A book to be shared, savored, and discussed.

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GILDA THE GIANT SHEEP

Gilda is a giant sheep who produces so much wool and milk that the 20 shepherds in charge of her are tired. When they decide to sell her for mutton, Gilda runs away. Where will Gilda find a new home?

As Gilda runs away she wonders about the ungrateful shepherds who would turn her into mutton stew: “Is it too much to ask for a sheep to grow old in peace?” Eventually, Gilda arrives in a city vaguely resembling New York City. A dramatic two-page spread shows a panicked Gilda almost as tall as the buildings, running down the street as the pedestrians snap photos on their smartphones. Clearly, the city is not home. A circus, with its caged and sad-looking animals, is not home either. When Gilda overcomes her fear of water to rescue a drowning (regular-sized) sheep, the grateful ovine takes her home. There she finds friendship, purpose (in scaring the wolves away), and, most importantly, a home. Spanish author/illustrator Urberuaga's pictures are as multilayered as his story, conveying many emotions with a few deceptively simple lines. First published in Germany, Italy, and the Netherlands 25 years ago, the tale is now being published in the United States, in both English and Spanish, for the first time, with updated illustrations that depict multiracial if tiny humans in the backgrounds. The translated English edition is just as delightful as the Spanish version.

A book to be shared, savored, and discussed. (Picture book. 4-8)

Pub Date: Jan. 22, 2019

ISBN: 978-84-17123-24-6

Page Count: 44

Publisher: nubeOCHO

Review Posted Online: Sept. 17, 2018

Kirkus Reviews Issue: Oct. 1, 2018

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THE WONKY DONKEY

The print version of a knee-slapping cumulative ditty.

In the song, Smith meets a donkey on the road. It is three-legged, and so a “wonky donkey” that, on further examination, has but one eye and so is a “winky wonky donkey” with a taste for country music and therefore a “honky-tonky winky wonky donkey,” and so on to a final characterization as a “spunky hanky-panky cranky stinky-dinky lanky honky-tonky winky wonky donkey.” A free musical recording (of this version, anyway—the author’s website hints at an adults-only version of the song) is available from the publisher and elsewhere online. Even though the book has no included soundtrack, the sly, high-spirited, eye patch–sporting donkey that grins, winks, farts, and clumps its way through the song on a prosthetic metal hoof in Cowley’s informal watercolors supplies comical visual flourishes for the silly wordplay. Look for ready guffaws from young audiences, whether read or sung, though those attuned to disability stereotypes may find themselves wincing instead or as well.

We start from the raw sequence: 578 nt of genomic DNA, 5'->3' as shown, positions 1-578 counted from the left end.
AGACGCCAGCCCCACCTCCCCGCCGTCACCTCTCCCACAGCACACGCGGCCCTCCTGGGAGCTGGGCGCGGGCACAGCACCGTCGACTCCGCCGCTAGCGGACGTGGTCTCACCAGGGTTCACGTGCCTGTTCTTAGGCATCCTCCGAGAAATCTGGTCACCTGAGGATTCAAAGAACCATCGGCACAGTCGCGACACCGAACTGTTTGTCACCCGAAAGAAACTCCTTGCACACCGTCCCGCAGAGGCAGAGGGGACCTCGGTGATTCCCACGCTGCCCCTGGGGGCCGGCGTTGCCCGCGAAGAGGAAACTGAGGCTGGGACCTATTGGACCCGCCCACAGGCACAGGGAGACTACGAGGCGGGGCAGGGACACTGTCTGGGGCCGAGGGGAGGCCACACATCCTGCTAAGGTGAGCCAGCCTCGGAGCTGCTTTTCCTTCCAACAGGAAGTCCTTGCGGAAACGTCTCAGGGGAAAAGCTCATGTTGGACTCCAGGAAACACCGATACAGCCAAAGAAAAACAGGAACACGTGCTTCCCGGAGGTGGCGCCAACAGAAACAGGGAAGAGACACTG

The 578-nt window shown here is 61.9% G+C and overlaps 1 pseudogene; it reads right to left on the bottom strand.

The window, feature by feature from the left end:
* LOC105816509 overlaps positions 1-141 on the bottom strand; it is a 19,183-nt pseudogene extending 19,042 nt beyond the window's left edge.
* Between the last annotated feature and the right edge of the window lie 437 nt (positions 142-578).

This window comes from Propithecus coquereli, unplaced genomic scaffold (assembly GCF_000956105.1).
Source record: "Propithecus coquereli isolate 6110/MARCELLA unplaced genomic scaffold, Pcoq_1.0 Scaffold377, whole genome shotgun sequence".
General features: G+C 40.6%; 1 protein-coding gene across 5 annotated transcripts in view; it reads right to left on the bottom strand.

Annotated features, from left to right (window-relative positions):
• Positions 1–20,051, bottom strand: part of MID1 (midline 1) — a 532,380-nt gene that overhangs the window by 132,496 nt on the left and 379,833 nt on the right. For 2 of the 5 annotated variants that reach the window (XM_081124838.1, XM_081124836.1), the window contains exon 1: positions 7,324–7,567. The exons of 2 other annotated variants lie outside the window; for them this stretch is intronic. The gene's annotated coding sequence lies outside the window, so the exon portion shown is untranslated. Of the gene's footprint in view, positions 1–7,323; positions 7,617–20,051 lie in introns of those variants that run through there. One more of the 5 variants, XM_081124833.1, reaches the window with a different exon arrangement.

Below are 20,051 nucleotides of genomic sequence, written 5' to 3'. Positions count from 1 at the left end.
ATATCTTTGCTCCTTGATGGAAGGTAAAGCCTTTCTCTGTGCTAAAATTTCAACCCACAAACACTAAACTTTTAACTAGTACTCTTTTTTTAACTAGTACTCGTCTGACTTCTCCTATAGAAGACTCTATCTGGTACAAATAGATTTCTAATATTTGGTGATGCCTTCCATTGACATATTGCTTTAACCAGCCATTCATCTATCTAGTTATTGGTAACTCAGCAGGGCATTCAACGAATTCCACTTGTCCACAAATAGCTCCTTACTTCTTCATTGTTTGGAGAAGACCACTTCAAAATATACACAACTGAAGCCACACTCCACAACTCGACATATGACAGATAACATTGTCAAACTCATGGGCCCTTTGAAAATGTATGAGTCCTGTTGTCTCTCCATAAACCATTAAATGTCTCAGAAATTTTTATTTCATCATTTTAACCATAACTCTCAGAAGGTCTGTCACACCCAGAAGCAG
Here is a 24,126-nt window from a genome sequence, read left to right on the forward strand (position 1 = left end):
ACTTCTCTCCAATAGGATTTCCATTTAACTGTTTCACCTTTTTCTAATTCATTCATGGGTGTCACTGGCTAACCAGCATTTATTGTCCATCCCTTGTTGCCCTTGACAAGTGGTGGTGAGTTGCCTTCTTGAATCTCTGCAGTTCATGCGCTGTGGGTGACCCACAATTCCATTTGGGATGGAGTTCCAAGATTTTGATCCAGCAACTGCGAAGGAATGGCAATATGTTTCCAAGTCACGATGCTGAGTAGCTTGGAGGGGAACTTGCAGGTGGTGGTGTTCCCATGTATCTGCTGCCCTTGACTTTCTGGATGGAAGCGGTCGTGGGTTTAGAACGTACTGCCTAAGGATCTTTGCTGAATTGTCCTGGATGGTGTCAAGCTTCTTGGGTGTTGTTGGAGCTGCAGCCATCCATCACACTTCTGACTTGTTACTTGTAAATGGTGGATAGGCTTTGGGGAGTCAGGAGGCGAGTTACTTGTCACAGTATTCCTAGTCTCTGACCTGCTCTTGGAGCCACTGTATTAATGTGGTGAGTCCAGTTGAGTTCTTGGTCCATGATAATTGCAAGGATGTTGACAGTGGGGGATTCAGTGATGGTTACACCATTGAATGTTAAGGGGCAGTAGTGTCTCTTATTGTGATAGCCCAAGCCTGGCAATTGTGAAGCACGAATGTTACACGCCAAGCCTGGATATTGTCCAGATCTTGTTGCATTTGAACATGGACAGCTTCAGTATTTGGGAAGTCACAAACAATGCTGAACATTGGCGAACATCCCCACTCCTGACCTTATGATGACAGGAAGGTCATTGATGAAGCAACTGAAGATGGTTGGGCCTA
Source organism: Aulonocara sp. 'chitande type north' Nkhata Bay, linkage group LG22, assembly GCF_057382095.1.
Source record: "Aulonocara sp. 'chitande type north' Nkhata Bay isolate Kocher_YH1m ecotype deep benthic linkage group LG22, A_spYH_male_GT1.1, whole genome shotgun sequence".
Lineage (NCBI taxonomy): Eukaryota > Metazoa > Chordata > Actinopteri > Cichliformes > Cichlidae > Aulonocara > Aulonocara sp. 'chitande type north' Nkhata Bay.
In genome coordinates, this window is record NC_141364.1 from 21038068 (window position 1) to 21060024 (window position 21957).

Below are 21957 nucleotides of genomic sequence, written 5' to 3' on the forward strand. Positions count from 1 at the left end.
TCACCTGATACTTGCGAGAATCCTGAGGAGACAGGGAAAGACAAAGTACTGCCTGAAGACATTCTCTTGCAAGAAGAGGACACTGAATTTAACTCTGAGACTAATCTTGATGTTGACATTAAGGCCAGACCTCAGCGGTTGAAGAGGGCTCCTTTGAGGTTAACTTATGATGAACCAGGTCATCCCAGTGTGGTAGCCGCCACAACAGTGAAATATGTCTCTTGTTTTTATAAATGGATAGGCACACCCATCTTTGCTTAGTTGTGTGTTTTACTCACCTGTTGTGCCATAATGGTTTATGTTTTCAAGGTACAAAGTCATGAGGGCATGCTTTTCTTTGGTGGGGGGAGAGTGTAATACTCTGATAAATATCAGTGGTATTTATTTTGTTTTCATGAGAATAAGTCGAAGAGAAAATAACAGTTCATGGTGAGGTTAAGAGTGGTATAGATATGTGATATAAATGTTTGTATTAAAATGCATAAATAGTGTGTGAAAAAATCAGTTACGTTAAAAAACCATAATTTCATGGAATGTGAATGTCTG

Hee haw. (Picture book. 5-7)

Pub Date: May 1, 2010

ISBN: 978-0-545-26124-1

Page Count: 26

Publisher: Scholastic

Review Posted Online: Dec. 29, 2018

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A must-have book about the power of one’s voice and the friendships that emerge when you are yourself.

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THE DAY YOU BEGIN

School-age children encounter and overcome feelings of difference from their peers in the latest picture book from Woodson.

This nonlinear story centers on Angelina, with big curly hair and brown skin, as she begins the school year with a class share-out of summer travels. Text and illustrations effectively work together to convey her feelings of otherness as she reflects on her own summer spent at home: “What good is this / when others were flying,” she ponders while leaning out her city window forlornly watching birds fly past to seemingly faraway places. López’s incorporation of a ruler for a door, table, and tree into the illustrations creatively extends the metaphor of measuring up to others. Three other children—Rigoberto, a recent immigrant from Venezuela; a presumably Korean girl with her “too strange” lunch of kimchi, meat, and rice; and a lonely white boy in what seems to be a suburb—experience more-direct teasing for their outsider status. A bright jewel-toned palette and clever details, including a literal reflection of a better future, reveal hope and pride in spite of the taunting. This reassuring, lyrical book feels like a big hug from a wise aunt as she imparts the wisdom of the world in order to calm trepidatious young children: One of these things is not like the other, and that is actually what makes all the difference.

A must-have book about the power of one’s voice and the friendships that emerge when you are yourself. (Picture book. 4-8)

Pub Date: Aug. 28, 2018

ISBN: 978-0-399-24653-1

Page Count: 32

Publisher: Nancy Paulsen Books

Review Posted Online: June 11, 2018

Kirkus Reviews Issue: July 1, 2018

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